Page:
‘New Beginnings at Rose Cottage’ is an absolutely wonderful novel; I enjoyed every moment of this tale that was inspired by a recent trip to Brixham that Erin went on with friends (and by the end I am pretty certain you will want to visit it too).

Three women are thrown together as they each book a ‘solo’ holiday at Rose Cottage. At first they appear an unlikely trio to become friends – but they all have a strong connection: the need to find new beginnings.

They have quite some adventures as each embarks on a journey of self-discovery. Along the way, their friendships blooms and creates strong bonds that are unlikely to be broken.

The characters in the book are relateable, but my favourite of all was Benni – in fact, by the end of the book, I decided many of us need to ‘be like Benni’. She is just fabulous but, for me, certainly blooms into the beautiful butterfly she deserves to be by the end of the novel.

Erin Green never disappoints with her books. And, although I have a terrible craving for fish and chips and a seaside holiday now I have finished the book, it was a great read and I am looking forward to the next story in 2020.

Grease: The Musical

Despite my love of musicals ‘Grease’ is one that I have never seen. I’m not really sure why; after all, I was in the chorus of a school production many years ago. So, when I was given the chance to see the current touring production at Birmingham Hippodrome I thought: why not?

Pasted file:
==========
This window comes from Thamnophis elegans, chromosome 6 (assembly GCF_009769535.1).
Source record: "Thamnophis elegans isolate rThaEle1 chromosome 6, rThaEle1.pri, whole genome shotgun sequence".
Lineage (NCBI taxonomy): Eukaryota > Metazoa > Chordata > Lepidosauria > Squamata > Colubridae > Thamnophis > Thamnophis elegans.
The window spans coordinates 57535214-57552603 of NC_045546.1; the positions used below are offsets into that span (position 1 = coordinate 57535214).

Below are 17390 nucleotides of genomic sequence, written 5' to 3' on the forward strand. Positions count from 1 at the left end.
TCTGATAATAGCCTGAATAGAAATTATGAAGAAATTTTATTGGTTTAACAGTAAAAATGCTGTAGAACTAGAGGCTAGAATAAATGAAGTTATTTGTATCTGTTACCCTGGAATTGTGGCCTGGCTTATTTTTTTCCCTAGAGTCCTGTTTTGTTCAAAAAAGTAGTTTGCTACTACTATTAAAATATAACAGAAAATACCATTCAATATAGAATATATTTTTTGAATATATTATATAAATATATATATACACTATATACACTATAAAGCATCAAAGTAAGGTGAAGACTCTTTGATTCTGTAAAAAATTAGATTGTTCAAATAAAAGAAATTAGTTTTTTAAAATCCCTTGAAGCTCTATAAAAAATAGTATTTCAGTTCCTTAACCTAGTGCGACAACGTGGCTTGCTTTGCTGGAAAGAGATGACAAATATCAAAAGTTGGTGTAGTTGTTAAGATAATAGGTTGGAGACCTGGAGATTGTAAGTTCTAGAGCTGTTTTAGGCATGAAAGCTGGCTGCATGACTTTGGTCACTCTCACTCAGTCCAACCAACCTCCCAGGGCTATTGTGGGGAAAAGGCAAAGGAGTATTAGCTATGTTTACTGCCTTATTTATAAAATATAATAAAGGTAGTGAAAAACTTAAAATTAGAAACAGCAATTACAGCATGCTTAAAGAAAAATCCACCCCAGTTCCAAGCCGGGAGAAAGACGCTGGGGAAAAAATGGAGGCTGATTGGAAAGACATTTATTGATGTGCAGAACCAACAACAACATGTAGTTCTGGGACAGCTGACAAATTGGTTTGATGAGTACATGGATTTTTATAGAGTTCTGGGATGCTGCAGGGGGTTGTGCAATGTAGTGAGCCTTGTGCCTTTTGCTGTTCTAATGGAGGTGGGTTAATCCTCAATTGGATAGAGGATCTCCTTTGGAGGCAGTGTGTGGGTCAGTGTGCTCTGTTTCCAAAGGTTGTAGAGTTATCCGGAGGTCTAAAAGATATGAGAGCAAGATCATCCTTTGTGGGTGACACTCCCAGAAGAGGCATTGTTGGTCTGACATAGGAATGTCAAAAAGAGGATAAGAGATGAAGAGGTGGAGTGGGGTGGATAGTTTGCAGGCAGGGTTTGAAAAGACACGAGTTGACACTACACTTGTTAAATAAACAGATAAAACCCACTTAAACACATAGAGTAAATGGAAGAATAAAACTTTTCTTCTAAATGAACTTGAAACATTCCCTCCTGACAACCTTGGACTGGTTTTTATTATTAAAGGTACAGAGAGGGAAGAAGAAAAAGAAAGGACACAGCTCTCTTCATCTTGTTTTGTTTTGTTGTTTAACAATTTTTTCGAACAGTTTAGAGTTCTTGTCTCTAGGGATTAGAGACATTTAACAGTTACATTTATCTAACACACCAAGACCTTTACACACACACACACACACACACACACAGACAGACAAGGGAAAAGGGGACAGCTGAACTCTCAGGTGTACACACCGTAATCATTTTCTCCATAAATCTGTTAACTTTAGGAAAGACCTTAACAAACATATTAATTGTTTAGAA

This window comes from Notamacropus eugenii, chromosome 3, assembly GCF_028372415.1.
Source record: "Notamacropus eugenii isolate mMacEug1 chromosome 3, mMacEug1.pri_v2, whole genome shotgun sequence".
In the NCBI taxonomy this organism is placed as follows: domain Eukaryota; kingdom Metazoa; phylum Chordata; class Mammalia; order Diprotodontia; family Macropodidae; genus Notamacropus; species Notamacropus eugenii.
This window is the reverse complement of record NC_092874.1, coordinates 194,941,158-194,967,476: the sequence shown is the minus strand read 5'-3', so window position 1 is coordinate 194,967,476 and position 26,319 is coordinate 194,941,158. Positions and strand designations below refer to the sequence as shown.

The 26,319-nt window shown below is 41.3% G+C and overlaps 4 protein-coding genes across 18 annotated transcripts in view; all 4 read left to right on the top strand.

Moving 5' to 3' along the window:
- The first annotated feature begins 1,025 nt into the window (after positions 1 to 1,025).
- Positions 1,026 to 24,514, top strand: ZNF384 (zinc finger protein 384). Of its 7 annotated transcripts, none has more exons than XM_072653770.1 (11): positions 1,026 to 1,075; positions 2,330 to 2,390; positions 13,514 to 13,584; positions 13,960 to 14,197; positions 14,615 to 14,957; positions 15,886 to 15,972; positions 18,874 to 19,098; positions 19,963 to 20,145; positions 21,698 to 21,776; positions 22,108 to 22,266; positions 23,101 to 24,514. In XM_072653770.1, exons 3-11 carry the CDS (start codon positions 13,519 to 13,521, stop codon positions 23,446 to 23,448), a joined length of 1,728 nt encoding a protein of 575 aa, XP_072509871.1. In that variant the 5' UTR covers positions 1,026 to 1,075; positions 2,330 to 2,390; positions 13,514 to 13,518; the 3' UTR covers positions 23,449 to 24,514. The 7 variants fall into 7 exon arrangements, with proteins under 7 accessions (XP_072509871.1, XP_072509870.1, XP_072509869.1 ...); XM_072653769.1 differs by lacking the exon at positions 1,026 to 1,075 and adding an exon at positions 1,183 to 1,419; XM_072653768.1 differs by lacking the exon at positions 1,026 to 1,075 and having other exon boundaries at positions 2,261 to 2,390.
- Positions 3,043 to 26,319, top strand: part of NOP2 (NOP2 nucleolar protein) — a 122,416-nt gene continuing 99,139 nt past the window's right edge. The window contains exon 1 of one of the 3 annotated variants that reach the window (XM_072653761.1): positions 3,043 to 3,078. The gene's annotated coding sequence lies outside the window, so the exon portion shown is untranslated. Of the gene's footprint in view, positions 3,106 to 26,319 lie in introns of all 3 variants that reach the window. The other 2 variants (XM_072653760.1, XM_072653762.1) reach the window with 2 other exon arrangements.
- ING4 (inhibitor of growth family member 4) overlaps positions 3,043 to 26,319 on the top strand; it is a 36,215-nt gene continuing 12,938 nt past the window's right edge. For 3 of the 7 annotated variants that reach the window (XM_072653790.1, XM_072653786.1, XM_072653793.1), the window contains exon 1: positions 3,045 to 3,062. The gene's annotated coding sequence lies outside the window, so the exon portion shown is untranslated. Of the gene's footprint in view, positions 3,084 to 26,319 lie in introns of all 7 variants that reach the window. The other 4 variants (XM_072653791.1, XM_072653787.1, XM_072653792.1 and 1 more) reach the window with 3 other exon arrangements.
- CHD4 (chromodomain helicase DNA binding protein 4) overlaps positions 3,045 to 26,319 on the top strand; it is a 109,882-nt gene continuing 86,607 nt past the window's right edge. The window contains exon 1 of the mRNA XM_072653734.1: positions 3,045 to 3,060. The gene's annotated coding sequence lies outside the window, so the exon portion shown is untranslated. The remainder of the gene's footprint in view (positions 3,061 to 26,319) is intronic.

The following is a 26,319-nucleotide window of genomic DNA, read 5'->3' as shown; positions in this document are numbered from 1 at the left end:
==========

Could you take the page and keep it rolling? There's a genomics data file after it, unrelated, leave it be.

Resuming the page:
It really was an ‘electrifyin” production. Grease is one of those shows that has a cult following; really dedicated fans who ensure they see it every time it is on as it is a show that engulfs the audience in the nostalgia of the age of rock ‘n’ roll. As well as involving a love story which is always a popular narrative.

Let’s be honest – when the first tune is ‘Grease is the word’, you are addicted to the show. The whole performance was wonderful, high energy, colourful, and fabulous. There was even a ‘flying’ car during ‘Grease Lightin”. The whole company were great, with Dan Partridge taking on Danny Zuko and Martha Kirby playing Sandy (you would not know it is her professional debut – she WAS Sandy). However, I am not sure I have ever heard an audience get quite as excited as the moment that Peter Andre appeared as ‘Teen Angel’, a short but sweet appearance which made the audience squeal.

I really enjoyed this porduction, and the nostalgia of rock ‘n’ roll and the start of teenagers as their own group. I am not sure that the ‘love’ story is one that works for the modern age, but it is good fun and I am not sure why I have waited quite so long to see it.

This is Going to Hurt by Adam Kay

Again, I am late to the book party. ‘This is Going to Hurt’ has been all over the book world since it was published, however I was never sure it was the book for me. Yet I gave in and decided to give it a go. My word, it really is a book for me.